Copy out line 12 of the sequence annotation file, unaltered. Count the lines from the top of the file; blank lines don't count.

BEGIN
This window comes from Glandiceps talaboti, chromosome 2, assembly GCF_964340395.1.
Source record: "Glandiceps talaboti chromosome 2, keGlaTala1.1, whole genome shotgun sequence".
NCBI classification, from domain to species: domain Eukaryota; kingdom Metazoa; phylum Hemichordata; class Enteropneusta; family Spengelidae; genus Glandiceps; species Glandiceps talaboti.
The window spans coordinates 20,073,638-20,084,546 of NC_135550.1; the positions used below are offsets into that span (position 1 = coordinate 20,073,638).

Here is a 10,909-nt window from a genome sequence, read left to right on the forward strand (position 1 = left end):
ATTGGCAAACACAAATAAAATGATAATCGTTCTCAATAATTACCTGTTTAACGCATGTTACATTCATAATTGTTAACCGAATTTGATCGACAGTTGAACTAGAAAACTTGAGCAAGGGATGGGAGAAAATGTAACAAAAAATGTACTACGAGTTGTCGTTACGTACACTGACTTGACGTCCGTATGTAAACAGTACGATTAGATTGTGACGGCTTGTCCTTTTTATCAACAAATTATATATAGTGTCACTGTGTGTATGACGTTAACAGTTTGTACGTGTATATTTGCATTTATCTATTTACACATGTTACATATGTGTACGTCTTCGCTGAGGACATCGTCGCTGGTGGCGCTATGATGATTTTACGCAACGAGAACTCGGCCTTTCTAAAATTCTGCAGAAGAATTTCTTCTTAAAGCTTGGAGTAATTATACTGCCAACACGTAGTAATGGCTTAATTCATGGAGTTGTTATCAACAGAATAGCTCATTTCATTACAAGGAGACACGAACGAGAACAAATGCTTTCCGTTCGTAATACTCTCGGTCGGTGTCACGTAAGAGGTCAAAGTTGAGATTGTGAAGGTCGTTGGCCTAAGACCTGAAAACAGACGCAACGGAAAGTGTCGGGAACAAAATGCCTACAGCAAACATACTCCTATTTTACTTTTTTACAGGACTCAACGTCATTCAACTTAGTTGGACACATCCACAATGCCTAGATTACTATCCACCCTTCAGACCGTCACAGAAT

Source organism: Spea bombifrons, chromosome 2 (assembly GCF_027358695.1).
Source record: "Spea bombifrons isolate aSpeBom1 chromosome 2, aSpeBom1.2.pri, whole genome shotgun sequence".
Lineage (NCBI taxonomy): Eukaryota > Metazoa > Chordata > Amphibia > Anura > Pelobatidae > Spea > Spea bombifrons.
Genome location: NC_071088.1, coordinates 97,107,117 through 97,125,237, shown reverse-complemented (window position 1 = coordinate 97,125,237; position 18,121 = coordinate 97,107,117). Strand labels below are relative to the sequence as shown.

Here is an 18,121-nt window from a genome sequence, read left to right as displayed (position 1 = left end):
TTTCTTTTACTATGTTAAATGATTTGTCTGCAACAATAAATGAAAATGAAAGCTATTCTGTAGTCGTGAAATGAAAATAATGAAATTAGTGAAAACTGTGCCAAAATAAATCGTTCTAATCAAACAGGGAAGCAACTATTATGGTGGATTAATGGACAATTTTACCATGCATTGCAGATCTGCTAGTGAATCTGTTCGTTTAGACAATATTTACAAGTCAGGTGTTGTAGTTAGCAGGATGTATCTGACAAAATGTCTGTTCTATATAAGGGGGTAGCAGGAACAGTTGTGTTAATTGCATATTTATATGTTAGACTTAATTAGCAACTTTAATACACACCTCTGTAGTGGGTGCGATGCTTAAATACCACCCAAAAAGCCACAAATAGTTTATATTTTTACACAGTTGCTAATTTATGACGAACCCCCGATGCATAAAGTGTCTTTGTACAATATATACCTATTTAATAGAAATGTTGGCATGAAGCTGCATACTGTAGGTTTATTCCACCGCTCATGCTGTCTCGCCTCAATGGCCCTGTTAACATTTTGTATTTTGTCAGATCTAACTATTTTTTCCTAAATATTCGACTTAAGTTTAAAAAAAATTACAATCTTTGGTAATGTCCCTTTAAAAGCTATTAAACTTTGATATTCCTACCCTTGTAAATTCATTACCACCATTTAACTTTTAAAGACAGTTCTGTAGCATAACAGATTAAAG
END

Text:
TTTCTTTTACTATGTTAAATGATTTGTCTGCAACAATAAATGAAAATGAAAGCTATTCTGTAGTCGTGAAATGAAAATAATGAAATTAGTGAAAACTGTGCCAAAATAAATCGTTCTAATCAAACAGGGAAGCAACTATTATGGTGGATTAATGGACAATTTTACCATGCATTGCAGATCTGCTAGTGAATCTGTTCGTTTAGACAATATTTACAAGTCAGGTGTTGTAGTTAGCAGGATGTATCTGACAAAATGTCTGTTCTATATAAGGGGGTAGCAGGAACAGTTGTGTTAATTGCATATTTATATGTTAGACTTAATTAGCAACTTTAATACACACCTCTGTAGTGGGTGCGATGCTTAAATACCACCCAAAAAGCCACAAATAGTTTATATTTTTACACAGTTGCTAATTTATGACGAACCCCCGATGCATAAAGTGTCTTTGTACAATATATACCTATTTAATAGAAATGTTGGCATGAAGCTGCATACTGTAGGTTTATTCCACCGCTCATGCTGTCTCGCCTCAATGGCCCTGTTAACATTTTGTATTTTGTCAGATCTAACTATTTTTTCCTAAATATTCGACTTAAGTTTAAAAAAAATTACAATCTTTGGTAATGTCCCTTTAAAAGCTATTAAACTTTGATATTCCTACCCTTGTAAATTCATTACCACCATTTAACTTTTAAAGACAGTTCTGTAGCATAACAGATTAAAG